The slogan of Citroën is "Créative Technologie", a French phrase that signals the brand's eternal pursuit of technological advances. While in modern days, it is simply another player in the European market of automobiles; the French marque carries behind it many revolutionary technologies.
In the middle of the 20th century, almost all automotive brands were working to use independent suspension systems for their cars. Pioneered in 1878, this suspension system provided a much more stable and comfortable ride compared to old technologies such as leaf springs. Citroën was on the pursuit of the most comfortable ride possible which led them to develop their own suspension system. Hydraulic systems are normally used in braking and power steering but the French marque decided to use it for their suspension systems.
The hydropneumatic suspension was invented by Paul Magès and was fitted for the first time in a Traction Avant in 1954. A year after, Citroën released the DS; a car that is considered to be one of the most important automobiles of human history. It is a car that defined Citroën as an innovative automotive manufacturer. The car was a large, luxurious executive car that offered unrivalled comfort. Citroën tried to follow up the car with other, more affordable options but failed to do so as the DS had simply set high expectations for customers wanting nothing but the best. It took them almost two decades to follow up on the DS with the GS that also used their hydropneumatic system.
So how did Citroën make it all work? First, they used a 7-piston hydraulic pump that was driven by the engine. This pump was providing pressure for the purposefully developed LHS fluid that made the brakes, power steering, clutch assembly, gearbox and suspension work. The suspension itself was a symphony of technical tidbits. Every wheel is connected to a control arm which pushes the hydraulic fluid resulting in compressed gas in the sphere. By using a non-linear force-deflecting gas, nitrogen; damping was achieved quickly and smoothly. A flexible membrane keeps them apart from each other.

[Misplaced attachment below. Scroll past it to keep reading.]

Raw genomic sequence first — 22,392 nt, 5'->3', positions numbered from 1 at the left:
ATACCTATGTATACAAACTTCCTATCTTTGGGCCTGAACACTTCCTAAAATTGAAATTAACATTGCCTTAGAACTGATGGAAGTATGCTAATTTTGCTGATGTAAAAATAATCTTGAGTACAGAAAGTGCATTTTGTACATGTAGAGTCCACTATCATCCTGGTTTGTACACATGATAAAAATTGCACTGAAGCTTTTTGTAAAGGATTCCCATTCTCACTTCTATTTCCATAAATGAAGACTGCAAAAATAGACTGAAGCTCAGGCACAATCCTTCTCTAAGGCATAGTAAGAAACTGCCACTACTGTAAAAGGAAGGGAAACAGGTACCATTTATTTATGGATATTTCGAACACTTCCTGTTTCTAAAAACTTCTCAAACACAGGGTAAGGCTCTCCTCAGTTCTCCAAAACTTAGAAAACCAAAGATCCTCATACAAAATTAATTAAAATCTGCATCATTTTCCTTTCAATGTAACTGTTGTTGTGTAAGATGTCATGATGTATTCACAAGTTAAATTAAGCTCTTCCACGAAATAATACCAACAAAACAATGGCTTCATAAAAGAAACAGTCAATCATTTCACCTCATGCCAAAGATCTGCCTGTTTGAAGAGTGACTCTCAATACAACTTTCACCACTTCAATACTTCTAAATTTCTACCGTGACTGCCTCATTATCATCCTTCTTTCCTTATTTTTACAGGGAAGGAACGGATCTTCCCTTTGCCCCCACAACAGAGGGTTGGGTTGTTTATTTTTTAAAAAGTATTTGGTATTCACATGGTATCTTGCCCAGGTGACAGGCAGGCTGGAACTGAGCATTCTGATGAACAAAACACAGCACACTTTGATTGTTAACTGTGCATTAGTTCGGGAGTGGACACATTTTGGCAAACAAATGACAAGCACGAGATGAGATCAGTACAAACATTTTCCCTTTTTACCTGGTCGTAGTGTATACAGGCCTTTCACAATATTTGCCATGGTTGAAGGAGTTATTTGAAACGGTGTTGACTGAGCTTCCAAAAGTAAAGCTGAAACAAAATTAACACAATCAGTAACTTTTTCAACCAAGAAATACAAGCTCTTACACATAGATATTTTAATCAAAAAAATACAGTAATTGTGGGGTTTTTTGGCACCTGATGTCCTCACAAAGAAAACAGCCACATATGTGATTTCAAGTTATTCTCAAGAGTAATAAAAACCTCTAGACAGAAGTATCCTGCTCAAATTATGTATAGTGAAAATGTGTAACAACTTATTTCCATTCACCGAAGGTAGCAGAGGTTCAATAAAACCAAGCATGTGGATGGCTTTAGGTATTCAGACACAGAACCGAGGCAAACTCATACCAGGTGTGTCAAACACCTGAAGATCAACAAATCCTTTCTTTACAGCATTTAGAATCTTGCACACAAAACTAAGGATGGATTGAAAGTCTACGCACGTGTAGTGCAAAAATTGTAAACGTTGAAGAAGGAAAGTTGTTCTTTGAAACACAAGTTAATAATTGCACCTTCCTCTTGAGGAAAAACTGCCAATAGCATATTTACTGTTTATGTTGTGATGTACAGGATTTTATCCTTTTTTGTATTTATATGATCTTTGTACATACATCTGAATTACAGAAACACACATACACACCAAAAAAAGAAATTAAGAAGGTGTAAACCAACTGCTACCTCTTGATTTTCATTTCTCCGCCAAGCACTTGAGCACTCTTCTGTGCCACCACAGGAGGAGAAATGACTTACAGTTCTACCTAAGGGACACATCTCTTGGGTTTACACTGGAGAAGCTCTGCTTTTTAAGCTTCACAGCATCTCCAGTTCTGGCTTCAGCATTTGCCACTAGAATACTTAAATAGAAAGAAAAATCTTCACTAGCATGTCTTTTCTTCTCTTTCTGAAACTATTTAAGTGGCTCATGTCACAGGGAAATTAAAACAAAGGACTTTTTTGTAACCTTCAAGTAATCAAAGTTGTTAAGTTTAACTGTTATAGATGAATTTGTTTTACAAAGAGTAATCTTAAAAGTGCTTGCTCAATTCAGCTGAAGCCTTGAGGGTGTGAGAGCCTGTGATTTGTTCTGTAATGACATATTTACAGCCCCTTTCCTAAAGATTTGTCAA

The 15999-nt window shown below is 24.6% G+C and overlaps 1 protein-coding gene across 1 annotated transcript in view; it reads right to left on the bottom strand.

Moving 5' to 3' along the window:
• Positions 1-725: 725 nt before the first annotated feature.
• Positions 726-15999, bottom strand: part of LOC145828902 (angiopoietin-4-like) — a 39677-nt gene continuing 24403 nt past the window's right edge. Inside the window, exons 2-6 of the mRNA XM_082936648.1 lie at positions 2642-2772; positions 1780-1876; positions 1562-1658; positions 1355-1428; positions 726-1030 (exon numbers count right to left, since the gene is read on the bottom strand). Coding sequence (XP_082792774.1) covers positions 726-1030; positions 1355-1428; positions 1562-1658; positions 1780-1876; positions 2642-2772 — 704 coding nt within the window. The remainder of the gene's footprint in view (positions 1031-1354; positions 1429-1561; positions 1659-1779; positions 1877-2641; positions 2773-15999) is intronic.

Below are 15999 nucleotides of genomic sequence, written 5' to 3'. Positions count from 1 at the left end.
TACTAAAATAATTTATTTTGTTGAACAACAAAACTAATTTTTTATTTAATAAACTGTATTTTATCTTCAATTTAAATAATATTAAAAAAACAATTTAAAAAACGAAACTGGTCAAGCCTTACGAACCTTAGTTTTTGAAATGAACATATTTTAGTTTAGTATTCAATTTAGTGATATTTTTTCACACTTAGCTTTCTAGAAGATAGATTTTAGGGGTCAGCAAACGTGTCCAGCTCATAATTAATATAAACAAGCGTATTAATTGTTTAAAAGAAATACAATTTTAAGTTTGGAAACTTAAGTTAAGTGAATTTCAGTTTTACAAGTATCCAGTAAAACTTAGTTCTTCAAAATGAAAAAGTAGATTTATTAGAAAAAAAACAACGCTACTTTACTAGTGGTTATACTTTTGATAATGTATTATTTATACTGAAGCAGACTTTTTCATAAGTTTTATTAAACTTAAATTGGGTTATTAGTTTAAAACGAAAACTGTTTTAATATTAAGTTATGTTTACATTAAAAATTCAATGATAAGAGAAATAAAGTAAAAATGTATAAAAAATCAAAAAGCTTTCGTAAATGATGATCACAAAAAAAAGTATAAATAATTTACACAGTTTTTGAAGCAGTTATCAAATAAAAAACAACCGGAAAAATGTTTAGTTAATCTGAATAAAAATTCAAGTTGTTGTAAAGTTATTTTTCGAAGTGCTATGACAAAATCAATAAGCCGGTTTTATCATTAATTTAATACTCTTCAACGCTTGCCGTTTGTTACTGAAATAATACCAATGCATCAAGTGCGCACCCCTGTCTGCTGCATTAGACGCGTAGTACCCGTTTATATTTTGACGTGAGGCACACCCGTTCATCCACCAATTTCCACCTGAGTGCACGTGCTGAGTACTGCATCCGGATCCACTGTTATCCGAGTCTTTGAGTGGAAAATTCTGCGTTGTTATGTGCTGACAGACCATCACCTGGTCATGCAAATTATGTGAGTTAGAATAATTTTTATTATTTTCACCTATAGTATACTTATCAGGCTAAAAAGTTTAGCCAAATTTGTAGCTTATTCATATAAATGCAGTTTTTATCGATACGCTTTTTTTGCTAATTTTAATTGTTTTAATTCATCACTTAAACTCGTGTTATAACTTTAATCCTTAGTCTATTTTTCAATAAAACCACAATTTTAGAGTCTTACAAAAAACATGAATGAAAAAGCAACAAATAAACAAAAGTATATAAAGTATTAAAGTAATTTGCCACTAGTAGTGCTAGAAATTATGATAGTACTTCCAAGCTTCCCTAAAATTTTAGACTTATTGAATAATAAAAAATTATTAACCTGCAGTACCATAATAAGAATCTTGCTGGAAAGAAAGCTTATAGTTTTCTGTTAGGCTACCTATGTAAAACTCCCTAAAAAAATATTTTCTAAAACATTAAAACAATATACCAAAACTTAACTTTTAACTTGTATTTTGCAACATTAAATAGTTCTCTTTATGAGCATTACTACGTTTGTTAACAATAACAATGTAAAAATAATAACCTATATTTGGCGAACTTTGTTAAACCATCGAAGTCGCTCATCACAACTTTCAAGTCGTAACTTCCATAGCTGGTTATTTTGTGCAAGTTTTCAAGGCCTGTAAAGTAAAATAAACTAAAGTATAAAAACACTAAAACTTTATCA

You would think that this soft suspension would lead to cars leaning over curves but Citroën had already thought of this issue. They made the car self-levelling by using a smart system. When the car is turning, it detects the corner which is being pressed down and then would pump hydraulic fluid towards it to level the car in its entirety. Modern adaptations of this system use electronic monitors to deliver the fluid but the older ones used valves. The ride comfort paired with the sharp turning without body roll made these cars famous for their silky-smooth ride, going as far as calling them magic carpets.
To this day, Citroën is the patent owner of this suspension system and its superior comfort has lead other manufacturers like Rolls Royce and Mercedes-Benz to develop their own similar systems.